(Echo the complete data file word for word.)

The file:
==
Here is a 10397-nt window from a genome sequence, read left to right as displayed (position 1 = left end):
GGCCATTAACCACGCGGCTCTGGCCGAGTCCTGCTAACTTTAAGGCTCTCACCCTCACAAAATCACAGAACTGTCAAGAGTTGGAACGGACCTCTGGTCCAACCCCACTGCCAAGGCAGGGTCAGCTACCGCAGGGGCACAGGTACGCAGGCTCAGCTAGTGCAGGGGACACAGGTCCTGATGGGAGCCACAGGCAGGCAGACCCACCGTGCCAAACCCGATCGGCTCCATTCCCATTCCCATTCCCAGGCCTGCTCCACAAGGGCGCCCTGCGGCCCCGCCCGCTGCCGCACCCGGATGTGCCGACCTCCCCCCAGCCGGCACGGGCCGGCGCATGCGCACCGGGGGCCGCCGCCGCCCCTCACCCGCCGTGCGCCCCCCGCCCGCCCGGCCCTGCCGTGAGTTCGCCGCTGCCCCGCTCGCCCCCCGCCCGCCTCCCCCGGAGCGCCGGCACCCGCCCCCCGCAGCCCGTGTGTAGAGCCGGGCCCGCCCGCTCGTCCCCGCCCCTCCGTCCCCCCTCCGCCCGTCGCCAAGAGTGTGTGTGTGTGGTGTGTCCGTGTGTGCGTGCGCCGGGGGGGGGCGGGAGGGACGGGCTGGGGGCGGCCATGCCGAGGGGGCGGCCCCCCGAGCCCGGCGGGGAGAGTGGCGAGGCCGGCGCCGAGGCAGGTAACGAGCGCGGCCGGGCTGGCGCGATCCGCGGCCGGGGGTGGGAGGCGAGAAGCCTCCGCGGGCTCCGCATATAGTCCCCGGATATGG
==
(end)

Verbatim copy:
Here is a 10397-nt window from a genome sequence, read left to right as displayed (position 1 = left end):
GGCCATTAACCACGCGGCTCTGGCCGAGTCCTGCTAACTTTAAGGCTCTCACCCTCACAAAATCACAGAACTGTCAAGAGTTGGAACGGACCTCTGGTCCAACCCCACTGCCAAGGCAGGGTCAGCTACCGCAGGGGCACAGGTACGCAGGCTCAGCTAGTGCAGGGGACACAGGTCCTGATGGGAGCCACAGGCAGGCAGACCCACCGTGCCAAACCCGATCGGCTCCATTCCCATTCCCATTCCCAGGCCTGCTCCACAAGGGCGCCCTGCGGCCCCGCCCGCTGCCGCACCCGGATGTGCCGACCTCCCCCCAGCCGGCACGGGCCGGCGCATGCGCACCGGGGGCCGCCGCCGCCCCTCACCCGCCGTGCGCCCCCCGCCCGCCCGGCCCTGCCGTGAGTTCGCCGCTGCCCCGCTCGCCCCCCGCCCGCCTCCCCCGGAGCGCCGGCACCCGCCCCCCGCAGCCCGTGTGTAGAGCCGGGCCCGCCCGCTCGTCCCCGCCCCTCCGTCCCCCCTCCGCCCGTCGCCAAGAGTGTGTGTGTGTGGTGTGTCCGTGTGTGCGTGCGCCGGGGGGGGGCGGGAGGGACGGGCTGGGGGCGGCCATGCCGAGGGGGCGGCCCCCCGAGCCCGGCGGGGAGAGTGGCGAGGCCGGCGCCGAGGCAGGTAACGAGCGCGGCCGGGCTGGCGCGATCCGCGGCCGGGGGTGGGAGGCGAGAAGCCTCCGCGGGCTCCGCATATAGTCCCCGGATATGG